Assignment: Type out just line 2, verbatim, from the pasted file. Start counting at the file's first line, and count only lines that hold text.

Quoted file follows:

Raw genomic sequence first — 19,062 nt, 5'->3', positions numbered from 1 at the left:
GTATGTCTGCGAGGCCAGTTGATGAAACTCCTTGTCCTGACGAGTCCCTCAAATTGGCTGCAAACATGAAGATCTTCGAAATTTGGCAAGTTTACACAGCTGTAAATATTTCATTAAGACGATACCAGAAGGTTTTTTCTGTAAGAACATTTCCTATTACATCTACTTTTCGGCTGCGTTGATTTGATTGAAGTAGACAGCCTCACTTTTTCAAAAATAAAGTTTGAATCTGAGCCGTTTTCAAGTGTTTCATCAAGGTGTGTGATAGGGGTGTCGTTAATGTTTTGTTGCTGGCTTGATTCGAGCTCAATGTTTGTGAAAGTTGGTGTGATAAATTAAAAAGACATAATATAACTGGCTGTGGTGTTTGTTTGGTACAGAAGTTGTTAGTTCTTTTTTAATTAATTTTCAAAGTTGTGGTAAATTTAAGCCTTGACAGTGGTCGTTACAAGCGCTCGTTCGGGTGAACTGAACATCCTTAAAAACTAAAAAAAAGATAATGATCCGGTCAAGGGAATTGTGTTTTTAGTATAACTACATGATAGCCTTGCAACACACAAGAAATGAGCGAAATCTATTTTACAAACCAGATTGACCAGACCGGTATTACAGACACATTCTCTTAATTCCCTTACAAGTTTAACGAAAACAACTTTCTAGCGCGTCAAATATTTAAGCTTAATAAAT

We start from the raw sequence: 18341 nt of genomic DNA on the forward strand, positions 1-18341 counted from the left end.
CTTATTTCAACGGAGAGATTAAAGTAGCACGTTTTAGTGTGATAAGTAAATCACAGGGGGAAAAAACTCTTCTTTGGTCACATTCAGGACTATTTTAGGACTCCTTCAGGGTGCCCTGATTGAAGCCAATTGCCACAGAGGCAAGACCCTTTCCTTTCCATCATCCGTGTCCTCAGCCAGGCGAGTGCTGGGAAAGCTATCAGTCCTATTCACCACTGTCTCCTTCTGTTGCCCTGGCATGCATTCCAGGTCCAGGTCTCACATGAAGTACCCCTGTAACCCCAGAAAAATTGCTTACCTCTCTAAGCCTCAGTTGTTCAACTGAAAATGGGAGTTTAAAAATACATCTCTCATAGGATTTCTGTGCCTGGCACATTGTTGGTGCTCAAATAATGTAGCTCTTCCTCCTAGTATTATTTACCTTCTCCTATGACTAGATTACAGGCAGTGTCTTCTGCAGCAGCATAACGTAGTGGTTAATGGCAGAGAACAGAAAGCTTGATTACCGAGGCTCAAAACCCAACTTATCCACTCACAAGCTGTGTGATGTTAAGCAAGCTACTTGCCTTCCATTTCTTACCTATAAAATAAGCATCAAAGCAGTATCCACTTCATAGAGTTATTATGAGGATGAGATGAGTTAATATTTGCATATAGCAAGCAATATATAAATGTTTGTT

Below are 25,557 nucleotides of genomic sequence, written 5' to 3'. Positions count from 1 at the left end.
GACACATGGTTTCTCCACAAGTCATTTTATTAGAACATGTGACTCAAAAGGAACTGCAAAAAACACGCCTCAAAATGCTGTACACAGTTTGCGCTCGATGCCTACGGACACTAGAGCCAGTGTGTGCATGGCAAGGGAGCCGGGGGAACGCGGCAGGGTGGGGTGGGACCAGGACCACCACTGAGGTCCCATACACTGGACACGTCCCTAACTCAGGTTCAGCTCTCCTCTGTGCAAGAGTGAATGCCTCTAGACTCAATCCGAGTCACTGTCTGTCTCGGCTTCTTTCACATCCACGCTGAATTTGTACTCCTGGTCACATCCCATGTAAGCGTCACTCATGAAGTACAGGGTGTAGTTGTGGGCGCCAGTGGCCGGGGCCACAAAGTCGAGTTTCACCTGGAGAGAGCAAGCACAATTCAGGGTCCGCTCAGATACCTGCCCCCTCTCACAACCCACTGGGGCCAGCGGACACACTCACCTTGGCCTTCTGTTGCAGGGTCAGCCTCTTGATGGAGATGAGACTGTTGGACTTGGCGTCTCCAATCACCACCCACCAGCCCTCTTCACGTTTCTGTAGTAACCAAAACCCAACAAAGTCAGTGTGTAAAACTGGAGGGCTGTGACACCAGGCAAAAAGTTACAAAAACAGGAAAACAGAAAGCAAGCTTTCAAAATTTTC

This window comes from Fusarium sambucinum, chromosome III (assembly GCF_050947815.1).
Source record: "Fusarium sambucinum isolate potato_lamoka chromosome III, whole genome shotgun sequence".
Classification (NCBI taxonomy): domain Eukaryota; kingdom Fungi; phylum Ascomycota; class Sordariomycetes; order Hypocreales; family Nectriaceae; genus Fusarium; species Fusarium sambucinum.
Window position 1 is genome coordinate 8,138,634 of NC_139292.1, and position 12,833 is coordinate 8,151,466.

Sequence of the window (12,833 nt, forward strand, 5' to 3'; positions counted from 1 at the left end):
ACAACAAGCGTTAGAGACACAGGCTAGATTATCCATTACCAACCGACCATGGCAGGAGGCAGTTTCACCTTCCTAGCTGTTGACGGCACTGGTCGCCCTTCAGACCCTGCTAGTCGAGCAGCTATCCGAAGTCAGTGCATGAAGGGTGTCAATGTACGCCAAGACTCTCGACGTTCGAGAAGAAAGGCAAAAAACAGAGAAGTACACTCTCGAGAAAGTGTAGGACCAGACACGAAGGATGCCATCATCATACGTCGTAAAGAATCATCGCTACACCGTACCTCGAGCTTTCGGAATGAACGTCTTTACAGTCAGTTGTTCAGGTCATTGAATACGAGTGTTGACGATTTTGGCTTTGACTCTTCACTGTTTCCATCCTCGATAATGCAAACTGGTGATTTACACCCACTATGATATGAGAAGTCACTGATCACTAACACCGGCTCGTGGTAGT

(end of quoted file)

GTATGTCTGCGAGGCCAGTTGATGAAACTCCTTGTCCTGACGAGTCCCTCAAATTGGCTGCAAACATGAAGATCTTCGAAATTTGGCAAGTTTACACAGCTGTAAATATTTCATTAAGACGATACCAGAAGGTTTTTTCTGTAAGAACATTTCCTATTACATCTACTTTTCGGCTGCGTTGATTTGATTGAAGTAGACAGCCTCACTTTTTCAAAAATAAAGTTTGAATCTGAGCCGTTTTCAAGTGTTTCATCAAGGTGTGTGATAGGGGTGTCGTTAATGTTTTGTTGCTGGCTTGATTCGAGCTCAATGTTTGTGAAAGTTGGTGTGATAAATTAAAAAGACATAATATAACTGGCTGTGGTGTTTGTTTGGTACAGAAGTTGTTAGTTCTTTTTTAATTAATTTTCAAAGTTGTGGTAAATTTAAGCCTTGACAGTGGTCGTTACAAGCGCTCGTTCGGGTGAACTGAACATCCTTAAAAACTAAAAAAAAGATAATGATCCGGTCAAGGGAATTGTGTTTTTAGTATAACTACATGATAGCCTTGCAACACACAAGAAATGAGCGAAATCTATTTTACAAACCAGATTGACCAGACCGGTATTACAGACACATTCTCTTAATTCCCTTACAAGTTTAACGAAAACAACTTTCTAGCGCGTCAAATATTTAAGCTTAATAAAT